Achieving Equilibrium …


When someone near and dear to you is ill, it’s a good idea not to discuss anything important in that person’s presence when you are angry or upset. This applies even more so if the person concerned is in a depression or has a brain illness. I had to find new ways of communicating with my sonI had to be careful what to communicate. And I had to find the right way of doing so.

i tried to express only positive feelings; made a point of stressing the positive things he’d done that day that pleased me. I learned how to stand opposite him when I wanted to ask exotic_garden_photo_3him to do somethiig as well as let him know how it would make me feel if he complied. Even though it was not easy, I tried to use phrases like; ‘I would appreciate it if you would do the following, ‘ OR ”I would like you to …’

If I had the need to express a negative feeling, I needed to tell him what had upset me and why, and all this using a calm, quiet voice, There were times when I felt the need to tell him something like: ‘It makes me very nervous when you pace around the room most of the time’ – instead of saying,’You are a frightening person when you pace and pace and pace …’

I learned the importance of recognizing any improvement in his behavior and attitude. I tried to tell him how I appreciated any new accomplishment OR that he’d succeeded in his new venture OR that he’d shown a great deal of courage the previous day …’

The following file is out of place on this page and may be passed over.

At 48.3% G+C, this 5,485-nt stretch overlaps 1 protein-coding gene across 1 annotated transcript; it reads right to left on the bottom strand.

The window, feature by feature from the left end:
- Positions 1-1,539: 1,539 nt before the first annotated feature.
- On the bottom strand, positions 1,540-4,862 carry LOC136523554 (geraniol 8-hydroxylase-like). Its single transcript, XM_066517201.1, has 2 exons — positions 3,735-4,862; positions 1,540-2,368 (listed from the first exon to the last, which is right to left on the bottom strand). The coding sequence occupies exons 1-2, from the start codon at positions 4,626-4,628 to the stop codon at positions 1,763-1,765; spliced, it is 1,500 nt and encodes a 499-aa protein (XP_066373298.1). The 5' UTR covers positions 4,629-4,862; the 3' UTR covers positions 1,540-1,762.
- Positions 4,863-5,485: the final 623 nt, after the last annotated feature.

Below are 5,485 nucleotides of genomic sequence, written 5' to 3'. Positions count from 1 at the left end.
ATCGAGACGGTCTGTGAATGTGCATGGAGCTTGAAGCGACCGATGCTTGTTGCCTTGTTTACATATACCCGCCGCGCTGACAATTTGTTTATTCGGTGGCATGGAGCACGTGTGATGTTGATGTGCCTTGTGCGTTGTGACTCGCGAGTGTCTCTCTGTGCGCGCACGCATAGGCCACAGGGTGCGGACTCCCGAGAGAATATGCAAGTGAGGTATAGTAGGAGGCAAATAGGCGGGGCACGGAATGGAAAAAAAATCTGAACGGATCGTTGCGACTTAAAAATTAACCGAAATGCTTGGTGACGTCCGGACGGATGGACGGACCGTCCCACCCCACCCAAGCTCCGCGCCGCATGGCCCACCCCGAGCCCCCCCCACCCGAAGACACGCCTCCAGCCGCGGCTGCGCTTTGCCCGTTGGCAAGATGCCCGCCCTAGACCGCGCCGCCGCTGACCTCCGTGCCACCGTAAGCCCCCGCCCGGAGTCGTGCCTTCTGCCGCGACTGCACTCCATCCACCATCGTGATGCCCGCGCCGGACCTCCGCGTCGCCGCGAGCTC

• I knew that every sentence that accentuated his strengths made him feel able to continue. BUT, I knew that we had to set boundaries. Some of them were emotional while others were physical. I was told by the psychiatric team that if I identified completely with my son’s pain, it would become my own and that the reason behind setting boundaries was for my good.

 

 

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3 thoughts on “Achieving Equilibrium …

  1. sheridegrom - From the literary and legislative trenches.

    Excellent examples of communication – it’s so important to be aware of our communication when speaking with someone who has a mental illness or even simply having a hard day. One of my biggest fears is that the 20+ are so tied to their i-Phones and other i-gadgets that they no longer know how to look someone in the eye and carry on a conversation. I refuse to have a conversation [if that’s what you can call it] via text messaging!

    Reply
    1. Jill Post author

      Sheri,
      I understand you so well. Today’s trend seems to be to communicate via small messages instead of looking people in the eye and talking to them, something that can be infuriating especially when s health issue is the problem. Unfortunately, I can only see it getting worse rather than better. Please keep your readers in the picture, and you can call on us all to send messages to doctors en masse at any time if you think it will help. Thinking of you.

      Reply

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